“The Royale” Turns Boxing into Revelation—Streaming Lincoln Center
Marco Ramirez Exposes Perils of Black Sports Heroes
by Robert M. Gardner & Barry David Horwitz
Jay “The Sport” Jackson is a hero. He knows it, everyone knows it. Khris Davis plays the role confidently, with sharp suits and supreme self-knowledge. Jay just wants to fight for the Heavyweight Championship against the Great White Hope.
Based on real-life Jack Johnson’s 1910 Fight of the Century, “The Royale” covers two days in the life of fictional Jay, who is struggling to book a fight with the retired white champion. It would be the first Black vs. White Championship. We believe in Jay—as captivating interior monologues reveal his battle with widespread racism.
Jay wants be accepted by whites, but he is only a gladiator for their entertainment. On a stark wooden platform that serves as the practice ring, Jay answers questions from a white reporter (John Lavelle) who focuses on race, and accuses the fighter of ‘arrogance.’ But even the reporter concludes: “It won’t be a white history, it won’t be a black history, it will be sports history.”
Director Rachel Chavkin uses the sound of hands clapping and feet stomping to replace actual blows—leading to a shocking final matchup.
Jay’s sister Nina (versatile Montego Glover) becomes his true opponent. Nina knows the price that innocent African Americans will pay if Jay beats the white champ. The searing exchanges between Jay and Nina reveal the deep personal cost to his family and his fans.
Jay deals with questions from his worldly-wise trainer Wynton (Clarke Peters), who reminds him: “Ain’t nobody made you the spokesperson for Colored People Incorporated.” Wynton tries to relieve Jay of that burden. Wynton’s emotional delivery of his own futile “Battle Royale”—fought to amuse jeering white overseers—highlights irrational race hatred of the time.
Jay’s young sparring partner Fish (McKinley Belcher III) believes in the fighter’s cause—and he pays the ultimate price.
When Jay’s white promoter Max (Lavelle) tries to set up a fight with the former white champ, the results are inevitably insulting. We are outraged for Jay, yet again, as he is forced to accept an terribly unfair deal.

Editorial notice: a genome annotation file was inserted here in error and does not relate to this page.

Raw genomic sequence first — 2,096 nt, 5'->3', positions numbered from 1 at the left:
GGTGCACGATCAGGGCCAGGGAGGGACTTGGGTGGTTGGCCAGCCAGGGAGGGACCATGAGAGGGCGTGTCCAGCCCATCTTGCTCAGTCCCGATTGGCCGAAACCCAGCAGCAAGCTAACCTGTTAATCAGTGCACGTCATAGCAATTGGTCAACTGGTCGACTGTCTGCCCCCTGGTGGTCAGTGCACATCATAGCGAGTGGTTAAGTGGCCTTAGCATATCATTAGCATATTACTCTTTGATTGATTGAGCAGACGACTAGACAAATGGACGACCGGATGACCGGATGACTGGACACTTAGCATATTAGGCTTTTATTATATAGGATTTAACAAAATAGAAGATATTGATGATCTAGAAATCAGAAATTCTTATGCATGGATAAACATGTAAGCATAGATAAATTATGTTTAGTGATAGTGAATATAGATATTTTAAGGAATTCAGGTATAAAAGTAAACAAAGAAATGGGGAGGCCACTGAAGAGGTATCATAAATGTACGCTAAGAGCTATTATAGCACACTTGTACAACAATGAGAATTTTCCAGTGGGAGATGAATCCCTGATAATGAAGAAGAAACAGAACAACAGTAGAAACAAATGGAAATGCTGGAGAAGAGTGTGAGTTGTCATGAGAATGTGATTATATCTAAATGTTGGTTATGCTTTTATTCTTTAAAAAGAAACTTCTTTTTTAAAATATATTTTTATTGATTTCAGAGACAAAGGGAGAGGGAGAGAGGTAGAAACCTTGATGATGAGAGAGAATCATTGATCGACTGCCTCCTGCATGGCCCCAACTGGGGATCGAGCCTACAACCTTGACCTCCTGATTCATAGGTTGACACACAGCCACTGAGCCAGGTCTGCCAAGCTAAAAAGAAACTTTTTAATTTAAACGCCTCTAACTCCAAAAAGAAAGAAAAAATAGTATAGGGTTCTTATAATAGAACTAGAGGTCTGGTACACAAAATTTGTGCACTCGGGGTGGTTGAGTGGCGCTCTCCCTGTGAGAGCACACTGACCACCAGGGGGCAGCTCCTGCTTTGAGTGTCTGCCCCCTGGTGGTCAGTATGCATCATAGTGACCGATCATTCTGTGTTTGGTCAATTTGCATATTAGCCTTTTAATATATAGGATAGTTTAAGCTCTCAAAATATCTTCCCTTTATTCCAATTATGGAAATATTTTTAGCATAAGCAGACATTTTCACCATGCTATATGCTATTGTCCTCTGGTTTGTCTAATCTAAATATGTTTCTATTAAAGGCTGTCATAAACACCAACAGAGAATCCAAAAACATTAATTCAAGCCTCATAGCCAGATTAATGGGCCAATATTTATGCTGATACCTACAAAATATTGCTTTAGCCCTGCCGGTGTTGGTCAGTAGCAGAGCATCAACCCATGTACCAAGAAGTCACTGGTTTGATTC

Nina’s personal struggle with racial attacks makes her both his inspiration and antagonist. “The Royale” helps us look at the roots of ingrained prejudice. Nina understands racial violence and explains it, painfully, to her crusading brother. The blows he takes and gives are all for her—but Black people will die if he wins.
As Ramirez’s script unfolds, we think of Colin Kaepernick, Muhammad Ali, and Jackie Robinson who also waged battle on the fields of sport and white hate. Ramirez uses the story of the first Black champion to discover the costs of success to African Americans. We realize, finally, that the boxer has unwillingly become The Great Black Hope, despite his objections.
The idealization and demonization of Black heroes keeps returning. Khris Davis embodies that dilemma in his thoughtful, admirable Jay Jackson. He shows that black champions march to a different drummer: they use fame to open doors—at great cost.
Ramirez’s “Royale” is FREE from Lincoln Center. With top-flight staging and acting, Ramirez’s play repays our attention, royally.
“The Royale” by Marco Ramirez, directed by Rachel Chavkin, at Mitzi E. Newhouse Theater, New York. Streaming at: LincolnCenter.NY – to May 16, 2021.
Cast: McKinley Belcher III, Khris Davis, Montego Glover, John Lavelle, and Clarke Peters.